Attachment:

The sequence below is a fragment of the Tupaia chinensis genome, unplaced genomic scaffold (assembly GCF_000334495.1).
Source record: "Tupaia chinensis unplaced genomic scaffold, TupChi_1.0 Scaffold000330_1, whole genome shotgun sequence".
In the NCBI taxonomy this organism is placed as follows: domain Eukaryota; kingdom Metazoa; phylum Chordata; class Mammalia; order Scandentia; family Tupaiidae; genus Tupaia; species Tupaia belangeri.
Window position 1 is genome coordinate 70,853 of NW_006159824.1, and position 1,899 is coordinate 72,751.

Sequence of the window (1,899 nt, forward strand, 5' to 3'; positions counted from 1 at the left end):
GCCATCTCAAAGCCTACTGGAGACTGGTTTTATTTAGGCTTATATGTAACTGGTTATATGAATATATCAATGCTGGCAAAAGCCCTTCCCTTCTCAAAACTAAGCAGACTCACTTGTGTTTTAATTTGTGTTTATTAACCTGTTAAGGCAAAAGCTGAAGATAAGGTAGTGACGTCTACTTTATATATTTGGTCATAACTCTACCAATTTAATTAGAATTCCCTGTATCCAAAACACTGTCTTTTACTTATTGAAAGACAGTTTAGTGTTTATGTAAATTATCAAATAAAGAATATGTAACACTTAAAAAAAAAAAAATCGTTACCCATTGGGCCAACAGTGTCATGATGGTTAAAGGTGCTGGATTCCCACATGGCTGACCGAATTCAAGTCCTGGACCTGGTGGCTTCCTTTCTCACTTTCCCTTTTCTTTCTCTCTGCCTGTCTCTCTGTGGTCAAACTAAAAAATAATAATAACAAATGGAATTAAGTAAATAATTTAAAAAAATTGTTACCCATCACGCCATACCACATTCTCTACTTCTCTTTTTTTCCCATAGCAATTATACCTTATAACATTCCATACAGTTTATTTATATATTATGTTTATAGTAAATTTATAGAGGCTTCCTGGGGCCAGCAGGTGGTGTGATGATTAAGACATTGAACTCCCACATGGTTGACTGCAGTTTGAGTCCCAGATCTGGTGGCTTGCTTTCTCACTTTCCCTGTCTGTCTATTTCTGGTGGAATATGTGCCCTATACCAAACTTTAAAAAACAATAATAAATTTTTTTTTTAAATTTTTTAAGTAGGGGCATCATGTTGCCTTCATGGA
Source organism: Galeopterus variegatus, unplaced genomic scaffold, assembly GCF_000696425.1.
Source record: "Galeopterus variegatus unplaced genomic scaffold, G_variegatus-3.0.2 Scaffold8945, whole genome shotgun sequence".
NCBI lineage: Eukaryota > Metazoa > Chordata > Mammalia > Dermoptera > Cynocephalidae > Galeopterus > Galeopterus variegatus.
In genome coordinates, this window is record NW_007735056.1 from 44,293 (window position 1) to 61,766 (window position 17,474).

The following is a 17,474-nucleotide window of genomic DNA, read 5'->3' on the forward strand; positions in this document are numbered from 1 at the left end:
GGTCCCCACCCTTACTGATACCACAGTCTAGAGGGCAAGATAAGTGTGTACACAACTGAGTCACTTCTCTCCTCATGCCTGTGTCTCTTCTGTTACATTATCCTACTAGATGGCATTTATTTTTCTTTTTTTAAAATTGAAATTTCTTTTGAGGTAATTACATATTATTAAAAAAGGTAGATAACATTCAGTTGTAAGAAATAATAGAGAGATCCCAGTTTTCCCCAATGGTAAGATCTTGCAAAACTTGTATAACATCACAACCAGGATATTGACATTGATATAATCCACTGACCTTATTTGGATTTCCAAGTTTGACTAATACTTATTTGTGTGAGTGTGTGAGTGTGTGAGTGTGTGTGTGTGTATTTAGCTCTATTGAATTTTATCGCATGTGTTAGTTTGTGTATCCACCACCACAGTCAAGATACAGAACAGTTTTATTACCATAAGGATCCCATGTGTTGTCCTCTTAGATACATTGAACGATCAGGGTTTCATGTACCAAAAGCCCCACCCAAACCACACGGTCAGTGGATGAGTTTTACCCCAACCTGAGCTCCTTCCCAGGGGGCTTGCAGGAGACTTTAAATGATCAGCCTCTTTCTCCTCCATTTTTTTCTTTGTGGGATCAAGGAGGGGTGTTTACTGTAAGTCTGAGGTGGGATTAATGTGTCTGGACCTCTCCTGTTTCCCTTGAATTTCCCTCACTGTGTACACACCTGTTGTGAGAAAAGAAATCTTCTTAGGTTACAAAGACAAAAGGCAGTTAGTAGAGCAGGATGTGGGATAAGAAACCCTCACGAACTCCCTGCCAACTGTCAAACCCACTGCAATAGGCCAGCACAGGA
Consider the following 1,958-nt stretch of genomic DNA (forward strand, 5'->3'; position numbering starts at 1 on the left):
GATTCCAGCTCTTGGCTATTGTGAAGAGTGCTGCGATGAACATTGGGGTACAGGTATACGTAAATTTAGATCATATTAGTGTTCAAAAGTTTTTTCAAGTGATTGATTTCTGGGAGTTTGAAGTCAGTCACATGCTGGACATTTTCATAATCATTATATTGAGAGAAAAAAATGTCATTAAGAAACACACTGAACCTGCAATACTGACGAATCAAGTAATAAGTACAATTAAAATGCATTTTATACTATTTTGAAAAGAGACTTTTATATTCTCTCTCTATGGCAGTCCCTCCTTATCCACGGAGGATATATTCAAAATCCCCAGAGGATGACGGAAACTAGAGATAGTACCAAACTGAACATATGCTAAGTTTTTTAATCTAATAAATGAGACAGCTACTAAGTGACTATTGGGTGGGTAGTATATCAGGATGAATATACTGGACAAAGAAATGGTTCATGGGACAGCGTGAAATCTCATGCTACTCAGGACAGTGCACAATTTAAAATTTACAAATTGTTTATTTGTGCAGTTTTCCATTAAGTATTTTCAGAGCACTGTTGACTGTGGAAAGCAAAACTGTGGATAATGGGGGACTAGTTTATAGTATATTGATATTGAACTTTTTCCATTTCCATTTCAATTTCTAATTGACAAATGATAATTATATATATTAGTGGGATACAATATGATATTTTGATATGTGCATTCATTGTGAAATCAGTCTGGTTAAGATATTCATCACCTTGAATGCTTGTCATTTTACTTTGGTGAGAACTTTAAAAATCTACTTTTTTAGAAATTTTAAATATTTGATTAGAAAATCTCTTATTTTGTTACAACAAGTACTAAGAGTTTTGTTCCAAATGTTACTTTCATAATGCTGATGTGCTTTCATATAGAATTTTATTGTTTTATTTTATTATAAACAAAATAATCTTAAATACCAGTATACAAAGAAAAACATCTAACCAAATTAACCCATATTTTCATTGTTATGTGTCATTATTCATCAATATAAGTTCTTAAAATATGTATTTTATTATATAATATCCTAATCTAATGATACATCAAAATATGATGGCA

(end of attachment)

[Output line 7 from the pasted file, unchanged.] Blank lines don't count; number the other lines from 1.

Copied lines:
Source organism: Galeopterus variegatus, unplaced genomic scaffold, assembly GCF_000696425.1.